Modifies a class property, turning it into a getter that returns a node from the render root. The optional second argument when true performs the DOM query only once and caches the result. This can be used as a performance optimization in cases when the node being queried will not change.

This decorator is equivalent to:

Identical to query except that it returns all matching nodes, instead of a single node. It's the equivalent of calling querySelectorAll.

Here, _divs would return both <div> elements in the template. For TypeScript, the typing of a @queryAll property is NodeListOf<HTMLElement>. If you know exactly what kind of nodes you'll retrieve, the typing can be more specific:

The exclamation point (!) after buttons is TypeScript's non-null assertion operator. It tells the compiler to treat buttons as always being defined, never null or undefined.

Similar to @query, except that instead of returning a node directly, it returns a Promise that resolves to that node after any pending element render is completed. Code can use this instead of waiting for the updateComplete promise.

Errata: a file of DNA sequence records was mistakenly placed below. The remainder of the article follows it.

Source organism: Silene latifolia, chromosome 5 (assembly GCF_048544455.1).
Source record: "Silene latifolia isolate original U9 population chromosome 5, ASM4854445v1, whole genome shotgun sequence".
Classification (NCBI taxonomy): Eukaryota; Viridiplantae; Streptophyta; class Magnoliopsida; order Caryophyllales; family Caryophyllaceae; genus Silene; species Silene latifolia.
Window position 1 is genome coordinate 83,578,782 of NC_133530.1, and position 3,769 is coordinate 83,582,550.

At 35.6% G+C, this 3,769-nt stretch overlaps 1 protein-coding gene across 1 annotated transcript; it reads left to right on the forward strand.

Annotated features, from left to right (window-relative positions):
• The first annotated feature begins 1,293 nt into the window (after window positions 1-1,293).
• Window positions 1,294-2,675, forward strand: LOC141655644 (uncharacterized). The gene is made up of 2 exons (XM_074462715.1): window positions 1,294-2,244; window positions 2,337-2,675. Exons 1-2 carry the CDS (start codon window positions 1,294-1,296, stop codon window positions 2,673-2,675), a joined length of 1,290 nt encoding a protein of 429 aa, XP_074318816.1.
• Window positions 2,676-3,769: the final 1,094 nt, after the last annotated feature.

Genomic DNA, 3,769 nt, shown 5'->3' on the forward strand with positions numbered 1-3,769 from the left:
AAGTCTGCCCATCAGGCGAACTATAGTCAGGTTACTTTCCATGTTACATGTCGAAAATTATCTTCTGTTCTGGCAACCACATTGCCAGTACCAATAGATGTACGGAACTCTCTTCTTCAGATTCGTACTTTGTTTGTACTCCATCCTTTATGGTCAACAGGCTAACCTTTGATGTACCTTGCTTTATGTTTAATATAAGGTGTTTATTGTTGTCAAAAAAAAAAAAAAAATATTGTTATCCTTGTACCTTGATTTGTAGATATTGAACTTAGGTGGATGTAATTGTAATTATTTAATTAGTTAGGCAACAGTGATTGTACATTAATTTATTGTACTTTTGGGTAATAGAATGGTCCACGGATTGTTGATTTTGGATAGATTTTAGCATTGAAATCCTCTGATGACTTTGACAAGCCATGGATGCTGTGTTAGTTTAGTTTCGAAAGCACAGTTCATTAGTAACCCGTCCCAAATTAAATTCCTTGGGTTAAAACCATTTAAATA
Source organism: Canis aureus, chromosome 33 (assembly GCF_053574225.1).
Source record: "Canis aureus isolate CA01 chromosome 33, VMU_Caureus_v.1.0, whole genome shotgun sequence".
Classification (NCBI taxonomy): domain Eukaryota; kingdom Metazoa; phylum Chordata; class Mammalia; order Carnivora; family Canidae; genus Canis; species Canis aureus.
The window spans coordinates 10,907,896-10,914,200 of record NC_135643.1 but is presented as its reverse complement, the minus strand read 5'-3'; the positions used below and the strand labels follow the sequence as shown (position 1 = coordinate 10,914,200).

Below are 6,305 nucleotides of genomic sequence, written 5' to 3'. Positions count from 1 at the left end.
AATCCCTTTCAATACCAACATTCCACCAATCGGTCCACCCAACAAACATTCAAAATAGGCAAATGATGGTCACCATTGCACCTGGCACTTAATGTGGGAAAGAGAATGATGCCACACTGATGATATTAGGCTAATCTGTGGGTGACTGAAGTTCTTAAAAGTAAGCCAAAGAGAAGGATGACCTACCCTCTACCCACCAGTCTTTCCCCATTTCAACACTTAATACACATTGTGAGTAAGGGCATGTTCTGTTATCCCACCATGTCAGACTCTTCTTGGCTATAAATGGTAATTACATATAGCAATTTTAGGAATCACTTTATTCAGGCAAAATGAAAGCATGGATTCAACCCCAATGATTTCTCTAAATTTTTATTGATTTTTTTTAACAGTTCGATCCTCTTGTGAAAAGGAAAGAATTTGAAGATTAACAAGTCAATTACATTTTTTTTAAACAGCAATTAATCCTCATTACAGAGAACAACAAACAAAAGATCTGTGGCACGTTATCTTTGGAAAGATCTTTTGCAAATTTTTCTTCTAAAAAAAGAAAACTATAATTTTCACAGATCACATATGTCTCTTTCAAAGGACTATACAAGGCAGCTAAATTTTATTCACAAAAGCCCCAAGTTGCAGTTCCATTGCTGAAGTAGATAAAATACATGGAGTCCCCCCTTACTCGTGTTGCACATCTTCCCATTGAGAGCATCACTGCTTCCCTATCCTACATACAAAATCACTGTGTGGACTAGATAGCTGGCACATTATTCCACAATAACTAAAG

This is useful, for example, if the node returned by @queryAsync can change as a result of another property change.

Your component may accept children (like a <ul> element can have <li> children).

By default, if an element has a shadow tree, its children don't render at all.

To render children, your template needs to include one or more <slot> elements, which act as placeholders for child nodes.

To render an element's children, create a <slot> for them in the element's template. The children aren't moved in the DOM tree, but they're rendered as if they were children of the <slot>. For example:

To assign a child to a specific slot, ensure that the child's slot attribute matches the slot's name attribute:

  • Named slots only accept children with a matching slot attribute.

    For example, <slot name="one"></slot> only accepts children with the attribute slot="one".